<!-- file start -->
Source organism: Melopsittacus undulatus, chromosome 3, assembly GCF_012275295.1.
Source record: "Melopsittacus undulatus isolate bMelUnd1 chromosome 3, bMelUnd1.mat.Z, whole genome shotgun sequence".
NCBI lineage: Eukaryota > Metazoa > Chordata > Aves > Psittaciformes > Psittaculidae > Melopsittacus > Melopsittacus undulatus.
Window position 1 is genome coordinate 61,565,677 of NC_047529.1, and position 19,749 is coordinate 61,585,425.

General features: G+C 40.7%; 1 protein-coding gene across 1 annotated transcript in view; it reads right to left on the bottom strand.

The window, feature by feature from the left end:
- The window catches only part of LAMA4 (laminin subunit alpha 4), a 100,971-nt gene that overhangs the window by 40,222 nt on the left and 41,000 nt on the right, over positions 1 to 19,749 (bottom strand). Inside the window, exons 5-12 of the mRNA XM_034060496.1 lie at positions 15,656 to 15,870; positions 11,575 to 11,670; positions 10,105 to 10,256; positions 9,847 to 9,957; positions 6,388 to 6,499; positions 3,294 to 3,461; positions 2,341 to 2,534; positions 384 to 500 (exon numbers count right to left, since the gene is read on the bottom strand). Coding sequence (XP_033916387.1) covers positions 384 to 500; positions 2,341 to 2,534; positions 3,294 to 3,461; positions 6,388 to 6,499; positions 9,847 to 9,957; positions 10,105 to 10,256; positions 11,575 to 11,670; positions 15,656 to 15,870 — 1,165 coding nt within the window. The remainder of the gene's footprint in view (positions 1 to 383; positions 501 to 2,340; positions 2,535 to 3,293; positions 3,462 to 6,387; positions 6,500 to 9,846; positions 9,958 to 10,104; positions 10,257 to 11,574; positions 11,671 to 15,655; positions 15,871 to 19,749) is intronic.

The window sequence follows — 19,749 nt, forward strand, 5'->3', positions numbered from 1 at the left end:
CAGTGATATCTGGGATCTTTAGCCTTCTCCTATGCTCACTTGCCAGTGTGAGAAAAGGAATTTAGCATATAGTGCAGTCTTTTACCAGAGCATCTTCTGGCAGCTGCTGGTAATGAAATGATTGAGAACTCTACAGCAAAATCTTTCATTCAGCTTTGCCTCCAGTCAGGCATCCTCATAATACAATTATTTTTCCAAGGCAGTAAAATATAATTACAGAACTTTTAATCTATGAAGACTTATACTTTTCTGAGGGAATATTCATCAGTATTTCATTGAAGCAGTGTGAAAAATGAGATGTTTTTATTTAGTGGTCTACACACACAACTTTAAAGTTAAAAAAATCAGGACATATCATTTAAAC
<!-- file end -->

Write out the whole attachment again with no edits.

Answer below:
Source organism: Melopsittacus undulatus, chromosome 3, assembly GCF_012275295.1.
Source record: "Melopsittacus undulatus isolate bMelUnd1 chromosome 3, bMelUnd1.mat.Z, whole genome shotgun sequence".
NCBI lineage: Eukaryota > Metazoa > Chordata > Aves > Psittaciformes > Psittaculidae > Melopsittacus > Melopsittacus undulatus.
Window position 1 is genome coordinate 61,565,677 of NC_047529.1, and position 19,749 is coordinate 61,585,425.

General features: G+C 40.7%; 1 protein-coding gene across 1 annotated transcript in view; it reads right to left on the bottom strand.

The window, feature by feature from the left end:
- The window catches only part of LAMA4 (laminin subunit alpha 4), a 100,971-nt gene that overhangs the window by 40,222 nt on the left and 41,000 nt on the right, over positions 1 to 19,749 (bottom strand). Inside the window, exons 5-12 of the mRNA XM_034060496.1 lie at positions 15,656 to 15,870; positions 11,575 to 11,670; positions 10,105 to 10,256; positions 9,847 to 9,957; positions 6,388 to 6,499; positions 3,294 to 3,461; positions 2,341 to 2,534; positions 384 to 500 (exon numbers count right to left, since the gene is read on the bottom strand). Coding sequence (XP_033916387.1) covers positions 384 to 500; positions 2,341 to 2,534; positions 3,294 to 3,461; positions 6,388 to 6,499; positions 9,847 to 9,957; positions 10,105 to 10,256; positions 11,575 to 11,670; positions 15,656 to 15,870 — 1,165 coding nt within the window. The remainder of the gene's footprint in view (positions 1 to 383; positions 501 to 2,340; positions 2,535 to 3,293; positions 3,462 to 6,387; positions 6,500 to 9,846; positions 9,958 to 10,104; positions 10,257 to 11,574; positions 11,671 to 15,655; positions 15,871 to 19,749) is intronic.

The window sequence follows — 19,749 nt, forward strand, 5'->3', positions numbered from 1 at the left end:
CAGTGATATCTGGGATCTTTAGCCTTCTCCTATGCTCACTTGCCAGTGTGAGAAAAGGAATTTAGCATATAGTGCAGTCTTTTACCAGAGCATCTTCTGGCAGCTGCTGGTAATGAAATGATTGAGAACTCTACAGCAAAATCTTTCATTCAGCTTTGCCTCCAGTCAGGCATCCTCATAATACAATTATTTTTCCAAGGCAGTAAAATATAATTACAGAACTTTTAATCTATGAAGACTTATACTTTTCTGAGGGAATATTCATCAGTATTTCATTGAAGCAGTGTGAAAAATGAGATGTTTTTATTTAGTGGTCTACACACACAACTTTAAAGTTAAAAAAATCAGGACATATCATTTAAAC